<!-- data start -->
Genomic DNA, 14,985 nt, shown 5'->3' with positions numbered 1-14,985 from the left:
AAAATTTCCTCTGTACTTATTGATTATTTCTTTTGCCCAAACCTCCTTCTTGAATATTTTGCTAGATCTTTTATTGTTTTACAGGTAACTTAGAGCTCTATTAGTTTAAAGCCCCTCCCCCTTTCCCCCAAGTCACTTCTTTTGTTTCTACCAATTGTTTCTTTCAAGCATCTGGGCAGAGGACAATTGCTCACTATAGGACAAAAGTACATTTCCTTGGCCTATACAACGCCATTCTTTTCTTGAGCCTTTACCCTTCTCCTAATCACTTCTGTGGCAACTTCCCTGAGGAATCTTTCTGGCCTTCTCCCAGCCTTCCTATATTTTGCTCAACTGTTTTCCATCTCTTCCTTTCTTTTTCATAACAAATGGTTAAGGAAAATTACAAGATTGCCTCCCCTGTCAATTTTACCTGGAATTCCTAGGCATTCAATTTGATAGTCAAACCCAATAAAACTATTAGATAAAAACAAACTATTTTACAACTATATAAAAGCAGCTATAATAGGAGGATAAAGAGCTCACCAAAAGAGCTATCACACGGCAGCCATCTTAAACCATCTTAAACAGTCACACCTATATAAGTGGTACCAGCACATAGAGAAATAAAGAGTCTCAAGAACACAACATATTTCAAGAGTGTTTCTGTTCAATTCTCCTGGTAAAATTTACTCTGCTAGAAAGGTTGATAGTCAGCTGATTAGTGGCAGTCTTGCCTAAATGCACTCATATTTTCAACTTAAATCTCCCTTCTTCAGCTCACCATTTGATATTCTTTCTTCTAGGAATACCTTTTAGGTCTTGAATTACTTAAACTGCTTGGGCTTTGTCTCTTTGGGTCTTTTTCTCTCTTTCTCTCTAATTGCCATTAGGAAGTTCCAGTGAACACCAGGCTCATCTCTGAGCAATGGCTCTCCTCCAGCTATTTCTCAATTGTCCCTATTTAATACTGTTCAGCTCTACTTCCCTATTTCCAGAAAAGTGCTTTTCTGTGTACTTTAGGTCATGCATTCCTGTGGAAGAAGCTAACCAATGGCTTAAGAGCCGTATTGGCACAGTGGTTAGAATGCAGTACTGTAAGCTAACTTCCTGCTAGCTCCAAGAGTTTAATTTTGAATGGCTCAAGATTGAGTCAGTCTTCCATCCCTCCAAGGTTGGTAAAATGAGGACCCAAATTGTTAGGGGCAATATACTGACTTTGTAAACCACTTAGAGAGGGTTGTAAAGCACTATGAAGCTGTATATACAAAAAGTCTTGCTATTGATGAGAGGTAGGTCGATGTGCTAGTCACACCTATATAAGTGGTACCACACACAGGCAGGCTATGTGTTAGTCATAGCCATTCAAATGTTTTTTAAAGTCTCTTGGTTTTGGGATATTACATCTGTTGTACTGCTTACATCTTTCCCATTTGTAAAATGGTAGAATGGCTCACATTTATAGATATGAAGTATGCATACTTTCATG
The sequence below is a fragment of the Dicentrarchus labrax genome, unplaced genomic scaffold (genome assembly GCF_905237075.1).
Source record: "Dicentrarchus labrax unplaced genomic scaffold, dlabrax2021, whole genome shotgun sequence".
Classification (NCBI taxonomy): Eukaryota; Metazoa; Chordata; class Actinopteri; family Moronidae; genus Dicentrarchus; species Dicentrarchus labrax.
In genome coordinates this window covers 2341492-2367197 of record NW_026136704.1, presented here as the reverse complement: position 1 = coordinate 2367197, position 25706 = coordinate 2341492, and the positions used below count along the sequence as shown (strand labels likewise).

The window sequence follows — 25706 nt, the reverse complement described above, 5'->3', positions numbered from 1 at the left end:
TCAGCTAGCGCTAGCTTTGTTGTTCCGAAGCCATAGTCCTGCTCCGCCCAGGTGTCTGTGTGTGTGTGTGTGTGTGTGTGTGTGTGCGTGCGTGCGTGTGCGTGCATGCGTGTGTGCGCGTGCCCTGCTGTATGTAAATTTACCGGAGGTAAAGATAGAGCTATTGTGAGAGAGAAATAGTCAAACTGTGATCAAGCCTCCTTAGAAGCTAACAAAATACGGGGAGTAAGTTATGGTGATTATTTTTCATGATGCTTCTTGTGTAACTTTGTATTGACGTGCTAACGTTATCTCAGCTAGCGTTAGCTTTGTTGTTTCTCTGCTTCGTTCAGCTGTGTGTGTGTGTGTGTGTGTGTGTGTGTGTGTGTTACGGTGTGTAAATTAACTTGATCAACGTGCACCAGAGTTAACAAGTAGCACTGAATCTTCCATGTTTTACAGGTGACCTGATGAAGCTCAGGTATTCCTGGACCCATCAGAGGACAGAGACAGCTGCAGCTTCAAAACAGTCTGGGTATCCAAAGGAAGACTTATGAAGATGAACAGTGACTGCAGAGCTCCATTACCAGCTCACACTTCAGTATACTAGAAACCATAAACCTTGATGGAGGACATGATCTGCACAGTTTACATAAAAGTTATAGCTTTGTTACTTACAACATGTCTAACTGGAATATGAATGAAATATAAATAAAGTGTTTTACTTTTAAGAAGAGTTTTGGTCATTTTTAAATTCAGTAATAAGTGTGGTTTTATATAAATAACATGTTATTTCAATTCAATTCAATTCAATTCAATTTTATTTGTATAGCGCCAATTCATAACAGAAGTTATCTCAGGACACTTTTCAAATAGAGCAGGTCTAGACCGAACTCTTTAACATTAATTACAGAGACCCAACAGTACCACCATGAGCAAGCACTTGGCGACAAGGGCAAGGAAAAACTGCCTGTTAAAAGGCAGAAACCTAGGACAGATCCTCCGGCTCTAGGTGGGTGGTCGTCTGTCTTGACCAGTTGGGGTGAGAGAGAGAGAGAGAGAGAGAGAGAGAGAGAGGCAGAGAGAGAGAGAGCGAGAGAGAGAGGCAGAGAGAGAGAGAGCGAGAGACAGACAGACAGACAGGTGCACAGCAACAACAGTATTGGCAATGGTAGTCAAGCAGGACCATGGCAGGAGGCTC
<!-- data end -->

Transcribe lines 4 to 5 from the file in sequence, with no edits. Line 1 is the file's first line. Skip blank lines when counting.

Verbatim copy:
Source record: "Dicentrarchus labrax unplaced genomic scaffold, dlabrax2021, whole genome shotgun sequence".
Classification (NCBI taxonomy): Eukaryota; Metazoa; Chordata; class Actinopteri; family Moronidae; genus Dicentrarchus; species Dicentrarchus labrax.